Posts by Mama Lewis

Time to share some sunshine…

Posted on Jul 23, 2015 | 6 comments

Time to share some sunshine…

Four months ago, I could barely walk across my kitchen. One month ago, I marched, along with thousands of others, from the Bank of England to Parliament Square. A march of protest against austerity, but for me another protest too: against ill health with the physical proof that I could walk the length of the march. So, did I make it?

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I have some major news to share

Posted on Jun 22, 2015 | 16 comments

I have some major news to share

For the two months, I’ve kept quiet about something. A few of my friends know, and certainly my family does, but the story still seems so outlandish to me that I’ve barely said anything to anyone about it. I’m in remission. Actually, I’m not just in remission. I’ve been in remission before. This is different. To read more click here.  

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Welcome nursery people!

Posted on Jun 12, 2015 | 0 comments

Welcome nursery people!

Yesterday, I gave a speech at the National Day Nursery Association’s national conference. And yes, when I was dropped off by the taxi in front of this sports arena that I’m assuming seats tens of thousands, I did think, “What the hell am I doing here?” Thankfully, I wasn’t centre-pitch delivering my speech to a rugby ground of thousands, but a sedate conference room of hundreds. For those of you who saw me ramble through my speech and came here to read more about our trials and successes with nursery, I bring you this easily accessible list of previous posts that may interest you: Did they allow your special needs kiddie into nursery? Searching for a nursery – links to all the posts documenting our struggle to get May into nursery We work! (We do if you’d let us) – about how difficult it is for mothers of disabled children to return to work It was an honour to speak to the industry. If we are going to get more disabled children in nurseries, than working directly with nurseries to enable them to provide that service is key. It isn’t easy for them, especially when the government is changing the goal posts all the time and, importantly, the funding. But, it is very possible. Sometimes as easy as applying for charity funding for a ramp so that a wheelchair can access the building. It could be that simple and only needs a bit of imagination and heart, something I know childcare providers already provide in abundance. Finally… direct from parents’ mouths (or keyboards) from my Mama Lewis Facebook page, some positive stories about how nurseries worked with their children: Our nursery were amazing. They really took to my son and all his many disabilities. They were so positive about doing his therapies with him and also allowing him to be a little boy. Messy play being outside, water play and joining in with the other children. The only issue was funding… I loved the nursery staff and was very sad when it came time to go to school! Nursery can be so positive for our children and I think people need to remember they aren’t just tricky to look after/ manage but actually give a lot back too. Just like any other child.   We had a great experience, staff were keen to learn, were diligent about incorporating the necessary exercises, equipment and play therapy into his day, but kept him integrated as much as possible. We initially had difficulties with seating as local authority refused to supply a seat as he was under school age so apparently unnecessary for him to be at nursery (my mortgage provider would beg to differ!). We ended up funding a seat through a charity and it made a huge difference to his ability to integrate (ie he could now sit with the other children for lunch instead go being stuck in a highchair), plus being properly supported meant he could focus on his hand use etc. The nursery were great with storing & using equipment – at one stage he had 2 walkers! I completely credit the nursery for his starting mainstream school last September – we would never have had the space, time, and energy that he needed, and with anASD diagnosis on top, the structured routine. Being around the other children boosted his social and communication skills too. We weren’t charged any extra but the nursery did get 1-1 funding eventually from the LA. He went from 14 months up to school age, at 14 months couldn’t sit, talk, feed himself etc, by the time he...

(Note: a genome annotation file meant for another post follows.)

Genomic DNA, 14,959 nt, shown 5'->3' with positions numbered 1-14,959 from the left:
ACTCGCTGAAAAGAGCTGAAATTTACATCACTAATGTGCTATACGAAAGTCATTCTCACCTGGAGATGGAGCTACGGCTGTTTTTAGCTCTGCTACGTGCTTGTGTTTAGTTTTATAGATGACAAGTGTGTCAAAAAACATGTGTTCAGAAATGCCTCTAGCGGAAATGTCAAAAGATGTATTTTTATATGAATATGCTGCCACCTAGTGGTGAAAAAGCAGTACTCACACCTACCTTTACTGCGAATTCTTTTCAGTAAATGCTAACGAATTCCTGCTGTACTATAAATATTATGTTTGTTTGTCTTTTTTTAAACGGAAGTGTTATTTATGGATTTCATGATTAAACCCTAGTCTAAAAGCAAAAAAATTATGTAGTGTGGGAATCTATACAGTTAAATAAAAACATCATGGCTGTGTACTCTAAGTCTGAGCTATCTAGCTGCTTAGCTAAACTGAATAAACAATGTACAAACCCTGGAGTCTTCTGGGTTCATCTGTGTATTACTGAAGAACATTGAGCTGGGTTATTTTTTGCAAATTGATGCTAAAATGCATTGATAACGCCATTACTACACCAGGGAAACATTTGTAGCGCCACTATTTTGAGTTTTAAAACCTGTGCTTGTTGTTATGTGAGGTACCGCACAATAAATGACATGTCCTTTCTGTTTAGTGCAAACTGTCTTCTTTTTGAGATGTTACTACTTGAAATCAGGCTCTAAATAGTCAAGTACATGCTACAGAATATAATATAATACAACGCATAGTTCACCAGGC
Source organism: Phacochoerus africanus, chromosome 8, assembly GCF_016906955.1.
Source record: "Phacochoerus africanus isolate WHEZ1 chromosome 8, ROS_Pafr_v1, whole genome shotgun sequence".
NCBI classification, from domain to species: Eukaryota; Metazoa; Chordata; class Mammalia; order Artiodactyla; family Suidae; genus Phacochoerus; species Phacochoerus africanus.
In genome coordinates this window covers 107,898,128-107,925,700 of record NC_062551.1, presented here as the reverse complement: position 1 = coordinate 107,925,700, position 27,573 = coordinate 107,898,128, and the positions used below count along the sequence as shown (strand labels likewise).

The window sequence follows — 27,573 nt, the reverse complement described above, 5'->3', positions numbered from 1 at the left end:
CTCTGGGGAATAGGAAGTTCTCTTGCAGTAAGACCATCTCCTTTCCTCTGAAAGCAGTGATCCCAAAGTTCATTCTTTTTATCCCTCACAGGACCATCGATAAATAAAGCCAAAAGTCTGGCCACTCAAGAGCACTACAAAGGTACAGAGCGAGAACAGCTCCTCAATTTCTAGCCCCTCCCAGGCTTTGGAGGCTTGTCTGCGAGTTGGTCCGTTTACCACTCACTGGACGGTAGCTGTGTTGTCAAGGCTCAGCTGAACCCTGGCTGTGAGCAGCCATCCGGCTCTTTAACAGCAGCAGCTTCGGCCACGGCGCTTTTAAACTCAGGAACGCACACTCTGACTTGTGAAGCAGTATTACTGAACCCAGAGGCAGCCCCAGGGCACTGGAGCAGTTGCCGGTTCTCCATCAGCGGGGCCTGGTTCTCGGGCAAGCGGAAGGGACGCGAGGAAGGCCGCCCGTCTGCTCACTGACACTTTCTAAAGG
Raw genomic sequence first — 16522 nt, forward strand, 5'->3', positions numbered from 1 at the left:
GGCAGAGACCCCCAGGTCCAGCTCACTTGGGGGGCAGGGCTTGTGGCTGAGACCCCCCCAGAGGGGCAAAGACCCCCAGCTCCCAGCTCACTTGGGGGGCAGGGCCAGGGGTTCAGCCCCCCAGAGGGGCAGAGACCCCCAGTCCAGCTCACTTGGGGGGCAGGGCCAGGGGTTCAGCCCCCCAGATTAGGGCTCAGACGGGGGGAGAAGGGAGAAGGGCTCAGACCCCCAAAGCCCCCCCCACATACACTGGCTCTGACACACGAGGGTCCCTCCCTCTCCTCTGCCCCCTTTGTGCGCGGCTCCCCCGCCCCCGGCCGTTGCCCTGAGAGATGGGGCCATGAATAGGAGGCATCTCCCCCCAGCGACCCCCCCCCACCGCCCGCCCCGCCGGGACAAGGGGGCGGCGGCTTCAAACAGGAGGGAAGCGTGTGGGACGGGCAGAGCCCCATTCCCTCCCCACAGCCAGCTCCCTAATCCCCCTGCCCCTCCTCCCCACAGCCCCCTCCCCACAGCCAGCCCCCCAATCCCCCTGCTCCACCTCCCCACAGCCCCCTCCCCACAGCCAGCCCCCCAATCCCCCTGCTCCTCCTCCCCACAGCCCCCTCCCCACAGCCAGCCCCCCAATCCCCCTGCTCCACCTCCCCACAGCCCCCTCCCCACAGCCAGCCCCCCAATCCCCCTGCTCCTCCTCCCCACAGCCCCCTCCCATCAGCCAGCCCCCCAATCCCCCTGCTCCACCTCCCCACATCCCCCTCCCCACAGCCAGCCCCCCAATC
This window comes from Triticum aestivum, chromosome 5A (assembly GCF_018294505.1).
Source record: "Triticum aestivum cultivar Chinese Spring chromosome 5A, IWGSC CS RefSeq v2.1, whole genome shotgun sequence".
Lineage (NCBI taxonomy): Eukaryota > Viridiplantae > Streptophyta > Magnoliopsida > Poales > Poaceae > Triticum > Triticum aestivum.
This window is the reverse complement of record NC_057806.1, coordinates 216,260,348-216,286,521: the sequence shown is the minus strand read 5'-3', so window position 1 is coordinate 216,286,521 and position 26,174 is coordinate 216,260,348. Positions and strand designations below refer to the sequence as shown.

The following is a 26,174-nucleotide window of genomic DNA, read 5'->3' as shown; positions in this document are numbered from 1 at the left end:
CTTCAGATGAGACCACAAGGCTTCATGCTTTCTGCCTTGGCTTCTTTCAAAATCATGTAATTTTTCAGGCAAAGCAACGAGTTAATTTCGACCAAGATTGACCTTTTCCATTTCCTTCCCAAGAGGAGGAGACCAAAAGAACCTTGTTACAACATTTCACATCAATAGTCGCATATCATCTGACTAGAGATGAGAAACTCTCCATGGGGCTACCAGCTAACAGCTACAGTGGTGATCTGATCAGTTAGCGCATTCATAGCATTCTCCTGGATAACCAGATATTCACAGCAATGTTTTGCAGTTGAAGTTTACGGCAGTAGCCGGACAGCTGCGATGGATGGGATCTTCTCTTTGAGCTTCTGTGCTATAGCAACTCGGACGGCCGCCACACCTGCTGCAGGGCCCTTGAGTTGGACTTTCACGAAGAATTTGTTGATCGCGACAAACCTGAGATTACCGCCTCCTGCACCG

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The joy of parenting a special needs child caught on video

Posted on May 30, 2015 | 4 comments

The joy of parenting a special needs child caught on video